They wanted the princely sum of 1000 baht per night, which I knew was bs, after several friendly haggling's the price was at a more reasonable 550 baht. A laughing policeman nearby chuckled at our whimsical exchanges then got back to his paper. I thought it was kinda cool having a policeman just hanging out in the hotel, it gave it a sense of purpose and, I suppose more of an excuse for the high prices too.

I'd gambled on the rains coming again by about 12:00 pm and was happy to be in a hotel all sorted for the night for about 11:00 am. I wasn't far off, 45 minutes later the heavens opened for about an hour, cooling everyone down as they scurried to shelter!

As I wrote up this report two chunky thai women, more than likely dykes, sat nearby and were gabbling away with farang this, farang that juxtaposing itself into the conversation. Even though we white folk have been wandering the lands of Thailand for hundreds of years now, we are still looked upon with a somewhat skewed stance, sometimes positive, sometimes negative. Time and time again I notice this in Thailand, I don't think times change thai mentality on this matter.

The rain came again and it was interesting to see that olde style tuk tuks are in fashion out here.

Tuk Tuk - Tak

This was another fly-in visit, I was planning on hitting the road again pretty early tomorrow. There are some things to peruse while staying here though.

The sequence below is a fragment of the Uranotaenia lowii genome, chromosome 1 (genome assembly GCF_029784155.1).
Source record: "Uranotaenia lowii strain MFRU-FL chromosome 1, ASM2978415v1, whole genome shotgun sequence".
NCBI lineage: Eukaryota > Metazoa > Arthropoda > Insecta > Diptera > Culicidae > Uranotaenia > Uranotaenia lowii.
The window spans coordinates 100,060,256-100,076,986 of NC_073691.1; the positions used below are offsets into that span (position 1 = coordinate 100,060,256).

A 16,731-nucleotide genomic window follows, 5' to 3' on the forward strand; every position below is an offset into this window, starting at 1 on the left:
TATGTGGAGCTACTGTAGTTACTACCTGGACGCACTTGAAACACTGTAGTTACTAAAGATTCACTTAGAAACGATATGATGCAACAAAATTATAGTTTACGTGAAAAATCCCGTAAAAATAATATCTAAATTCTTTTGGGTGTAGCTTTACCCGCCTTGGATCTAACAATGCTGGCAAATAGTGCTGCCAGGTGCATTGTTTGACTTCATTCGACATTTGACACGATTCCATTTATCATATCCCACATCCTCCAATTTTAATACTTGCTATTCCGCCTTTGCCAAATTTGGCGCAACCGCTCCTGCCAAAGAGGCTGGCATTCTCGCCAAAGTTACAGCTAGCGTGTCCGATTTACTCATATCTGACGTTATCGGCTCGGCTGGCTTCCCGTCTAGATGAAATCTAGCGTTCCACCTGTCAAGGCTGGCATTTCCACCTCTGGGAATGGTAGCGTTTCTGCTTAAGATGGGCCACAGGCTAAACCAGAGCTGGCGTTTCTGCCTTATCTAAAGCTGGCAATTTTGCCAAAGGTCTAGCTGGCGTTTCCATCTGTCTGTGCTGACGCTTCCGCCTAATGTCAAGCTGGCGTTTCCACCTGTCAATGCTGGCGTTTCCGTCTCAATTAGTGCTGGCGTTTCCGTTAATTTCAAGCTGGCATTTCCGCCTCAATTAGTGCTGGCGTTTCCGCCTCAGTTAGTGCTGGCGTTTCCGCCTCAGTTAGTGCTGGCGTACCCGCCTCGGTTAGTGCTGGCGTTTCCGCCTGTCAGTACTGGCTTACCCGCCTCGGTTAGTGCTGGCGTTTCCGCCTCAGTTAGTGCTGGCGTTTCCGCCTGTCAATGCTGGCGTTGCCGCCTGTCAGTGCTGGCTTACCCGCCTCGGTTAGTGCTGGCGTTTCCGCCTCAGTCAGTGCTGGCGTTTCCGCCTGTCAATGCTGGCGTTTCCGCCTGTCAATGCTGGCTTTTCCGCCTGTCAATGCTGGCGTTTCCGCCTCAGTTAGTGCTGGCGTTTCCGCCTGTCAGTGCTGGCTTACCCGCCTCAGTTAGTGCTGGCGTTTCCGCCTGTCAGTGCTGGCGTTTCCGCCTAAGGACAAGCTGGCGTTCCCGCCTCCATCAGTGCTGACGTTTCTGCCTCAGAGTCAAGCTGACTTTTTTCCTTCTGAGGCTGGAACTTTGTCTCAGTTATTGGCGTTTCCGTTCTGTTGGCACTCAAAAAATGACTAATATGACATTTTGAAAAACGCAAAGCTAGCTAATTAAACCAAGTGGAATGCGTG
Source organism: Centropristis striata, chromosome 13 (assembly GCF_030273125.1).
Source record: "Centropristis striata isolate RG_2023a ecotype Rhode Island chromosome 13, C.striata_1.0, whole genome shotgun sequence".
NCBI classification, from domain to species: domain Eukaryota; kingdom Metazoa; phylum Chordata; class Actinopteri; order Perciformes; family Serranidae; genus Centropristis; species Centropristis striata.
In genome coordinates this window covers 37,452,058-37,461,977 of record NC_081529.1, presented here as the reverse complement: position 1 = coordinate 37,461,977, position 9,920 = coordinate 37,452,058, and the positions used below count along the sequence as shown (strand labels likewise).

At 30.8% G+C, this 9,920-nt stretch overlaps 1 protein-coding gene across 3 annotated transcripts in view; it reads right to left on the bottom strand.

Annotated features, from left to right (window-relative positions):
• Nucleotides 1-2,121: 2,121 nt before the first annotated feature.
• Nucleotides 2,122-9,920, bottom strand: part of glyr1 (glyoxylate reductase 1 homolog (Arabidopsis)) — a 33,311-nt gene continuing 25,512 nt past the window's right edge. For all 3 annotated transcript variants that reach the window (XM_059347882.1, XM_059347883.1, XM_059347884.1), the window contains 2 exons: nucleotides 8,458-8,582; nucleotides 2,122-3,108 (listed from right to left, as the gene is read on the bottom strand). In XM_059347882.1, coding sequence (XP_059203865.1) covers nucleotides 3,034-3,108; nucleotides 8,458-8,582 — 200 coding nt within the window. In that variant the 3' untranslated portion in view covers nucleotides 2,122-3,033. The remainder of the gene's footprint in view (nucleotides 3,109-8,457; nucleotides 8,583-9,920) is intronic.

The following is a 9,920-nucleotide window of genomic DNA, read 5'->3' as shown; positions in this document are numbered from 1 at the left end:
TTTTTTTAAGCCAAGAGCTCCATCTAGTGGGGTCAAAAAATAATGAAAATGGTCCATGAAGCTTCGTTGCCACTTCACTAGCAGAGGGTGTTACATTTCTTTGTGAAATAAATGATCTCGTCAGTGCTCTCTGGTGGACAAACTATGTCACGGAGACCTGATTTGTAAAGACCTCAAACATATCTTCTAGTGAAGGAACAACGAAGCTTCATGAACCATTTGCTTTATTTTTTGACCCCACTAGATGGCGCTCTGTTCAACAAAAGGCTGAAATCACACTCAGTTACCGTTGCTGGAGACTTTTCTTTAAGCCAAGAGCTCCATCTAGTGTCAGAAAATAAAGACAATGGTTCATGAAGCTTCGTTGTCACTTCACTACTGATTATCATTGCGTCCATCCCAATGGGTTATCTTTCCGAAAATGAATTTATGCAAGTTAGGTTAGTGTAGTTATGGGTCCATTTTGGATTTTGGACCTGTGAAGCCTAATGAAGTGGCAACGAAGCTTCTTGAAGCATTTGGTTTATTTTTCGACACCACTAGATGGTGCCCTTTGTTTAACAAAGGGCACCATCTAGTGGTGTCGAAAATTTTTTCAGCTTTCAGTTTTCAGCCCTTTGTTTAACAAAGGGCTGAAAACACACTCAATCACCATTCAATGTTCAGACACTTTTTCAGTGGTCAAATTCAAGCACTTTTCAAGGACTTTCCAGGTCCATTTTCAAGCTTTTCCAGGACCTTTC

The main thing in town is the broad market road that dominates the town. In times gone by the river would of brought in the various wares, now it's mainly the roads that bring them.

Tak Market Road

It seems the financial crisis is now hitting the mainstream, even in remote provincial Thailand:

Financial Crisis Book in Thailand!

I saw a few of these birds in cages for sale, I'm not a bird watching kinda guy but I think the Thais buy these for good luck.

Thai Honey Shop

The Great Galt brought the whole honey thing to my attention and I've of walked past these seemingly innocuous bottles otherwise...

Thai Honey Shop

Honey bottles like the ones pictured are prized by thais. The bees and honey quality are considered superior to the ordinary stuff in the supermarkets. You only see this stuff in the provincial cities and towns normally so it's worth a look-in.

Saw this out-place-statue at a posh looking house just down from the market.

Gnesh Statue

This looks to be Ganesh, the Hindu god of prosperity! There must be an Indian family living nearby. Hopefully Ganesh'll spin some luck if I play my cards right!

The Farang Factor : Hardly any, just a couple and a foursome who didn't look like they were hanging around for long.

To continue to Part 3, click here

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Chang Mai Province Phitsanulok Bangkok Koh Tao Koh Pang Yan Koh Samui